This Mongolian oil lamp was made in 3 sections, which were then "welded" together. From the 3 seam marks, it appears that the base was made from 3 parts which were joined and hammered into shape. The stem was a long square length of rod which was twisted during heating. Typically, these lamp stands would have a shallow bowl with a short dull spike for a candle, or a tripod oil bowl could also be placed on the top bowl according to the owners resources and preferences...
Strand of Tuareg seed pod prayer beads from the region of Timbuktu, Mali. A talisman is added on with handmade cord and decorated with elephant hairs (from tail) and a single cowrie shell.
The original cord was broken long ago and a few seed pods are missing. The original cord has been left in place and I have added a second strand to keep the strand together.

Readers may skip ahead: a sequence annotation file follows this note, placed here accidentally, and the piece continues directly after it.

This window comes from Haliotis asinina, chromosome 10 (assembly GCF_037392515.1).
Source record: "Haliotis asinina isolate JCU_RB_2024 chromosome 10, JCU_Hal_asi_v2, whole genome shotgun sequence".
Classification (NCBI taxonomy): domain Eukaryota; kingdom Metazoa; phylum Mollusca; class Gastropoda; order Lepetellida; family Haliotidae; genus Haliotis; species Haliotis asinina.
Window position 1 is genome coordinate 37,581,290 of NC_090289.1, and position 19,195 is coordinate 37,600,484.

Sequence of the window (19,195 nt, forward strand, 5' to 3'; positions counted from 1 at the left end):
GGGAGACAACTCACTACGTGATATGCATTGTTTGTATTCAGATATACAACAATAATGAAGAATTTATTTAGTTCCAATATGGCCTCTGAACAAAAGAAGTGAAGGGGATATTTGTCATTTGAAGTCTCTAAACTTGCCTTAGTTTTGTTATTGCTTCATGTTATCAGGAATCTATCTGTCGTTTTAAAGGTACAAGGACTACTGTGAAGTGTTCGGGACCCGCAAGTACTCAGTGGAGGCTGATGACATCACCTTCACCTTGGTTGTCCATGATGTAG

Hand carved heavy old wooden Quran (aka Koran) Muslin book reader out of Middle East, Central Asia. Reader folds flat when not in use and has extra arm separator for storage of additional pages.
Good patina, some wear marks as expected in an item of this age
This pair of Chinese lotus shoes, aka bound feet shoes, have a soft golden color silk vamp. Each side of the shoes is embroidered with the same pattern, and uses satin stitch silk thread.
The embroidery pattern on these lotus shoes has always mystified me. There is a woman and an animal that is possibly intended to be a giraffe. I vaguely remember some bits of information. The Chinese first heard about the African giraffes from verbal and written descriptions...
This is a charming old cloisonne teapot from the later part of the Qing Dynasty in China. During this time period the traditions and culture of tea making and drinking had evolved to include the appreciation of tea articles as art objects in addition to their utilitarian purposes. This well crafted miniture teapot would have been sought after for its sculptural form.
Each side of the body of the teapot has a different floral motif with a background pattern of clouds traditional Ruyi...